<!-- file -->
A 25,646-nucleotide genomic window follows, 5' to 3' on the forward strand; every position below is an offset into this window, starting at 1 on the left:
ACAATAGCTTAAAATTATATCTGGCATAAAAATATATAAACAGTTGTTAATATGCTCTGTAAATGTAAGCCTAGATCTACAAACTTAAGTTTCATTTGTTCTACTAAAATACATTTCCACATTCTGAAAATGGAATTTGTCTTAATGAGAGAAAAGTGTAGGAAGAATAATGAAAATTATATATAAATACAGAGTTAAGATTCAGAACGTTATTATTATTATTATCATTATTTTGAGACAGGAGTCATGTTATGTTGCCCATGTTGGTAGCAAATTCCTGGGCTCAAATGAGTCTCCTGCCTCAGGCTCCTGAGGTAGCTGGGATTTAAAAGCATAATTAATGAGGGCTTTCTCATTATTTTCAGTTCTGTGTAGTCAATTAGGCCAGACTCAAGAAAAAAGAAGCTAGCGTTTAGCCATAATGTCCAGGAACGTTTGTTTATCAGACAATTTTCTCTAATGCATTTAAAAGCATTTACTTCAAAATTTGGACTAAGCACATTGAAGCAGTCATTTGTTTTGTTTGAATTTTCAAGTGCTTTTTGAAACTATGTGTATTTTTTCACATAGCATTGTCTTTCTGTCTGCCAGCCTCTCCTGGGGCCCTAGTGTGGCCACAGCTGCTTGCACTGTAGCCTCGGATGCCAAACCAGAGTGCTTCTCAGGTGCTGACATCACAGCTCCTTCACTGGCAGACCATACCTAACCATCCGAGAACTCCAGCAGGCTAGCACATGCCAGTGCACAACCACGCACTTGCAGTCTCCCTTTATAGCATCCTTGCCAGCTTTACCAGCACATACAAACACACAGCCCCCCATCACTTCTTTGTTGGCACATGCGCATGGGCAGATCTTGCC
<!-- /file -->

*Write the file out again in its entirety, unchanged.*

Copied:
A 25,646-nucleotide genomic window follows, 5' to 3' on the forward strand; every position below is an offset into this window, starting at 1 on the left:
ACAATAGCTTAAAATTATATCTGGCATAAAAATATATAAACAGTTGTTAATATGCTCTGTAAATGTAAGCCTAGATCTACAAACTTAAGTTTCATTTGTTCTACTAAAATACATTTCCACATTCTGAAAATGGAATTTGTCTTAATGAGAGAAAAGTGTAGGAAGAATAATGAAAATTATATATAAATACAGAGTTAAGATTCAGAACGTTATTATTATTATTATCATTATTTTGAGACAGGAGTCATGTTATGTTGCCCATGTTGGTAGCAAATTCCTGGGCTCAAATGAGTCTCCTGCCTCAGGCTCCTGAGGTAGCTGGGATTTAAAAGCATAATTAATGAGGGCTTTCTCATTATTTTCAGTTCTGTGTAGTCAATTAGGCCAGACTCAAGAAAAAAGAAGCTAGCGTTTAGCCATAATGTCCAGGAACGTTTGTTTATCAGACAATTTTCTCTAATGCATTTAAAAGCATTTACTTCAAAATTTGGACTAAGCACATTGAAGCAGTCATTTGTTTTGTTTGAATTTTCAAGTGCTTTTTGAAACTATGTGTATTTTTTCACATAGCATTGTCTTTCTGTCTGCCAGCCTCTCCTGGGGCCCTAGTGTGGCCACAGCTGCTTGCACTGTAGCCTCGGATGCCAAACCAGAGTGCTTCTCAGGTGCTGACATCACAGCTCCTTCACTGGCAGACCATACCTAACCATCCGAGAACTCCAGCAGGCTAGCACATGCCAGTGCACAACCACGCACTTGCAGTCTCCCTTTATAGCATCCTTGCCAGCTTTACCAGCACATACAAACACACAGCCCCCCATCACTTCTTTGTTGGCACATGCGCATGGGCAGATCTTGCC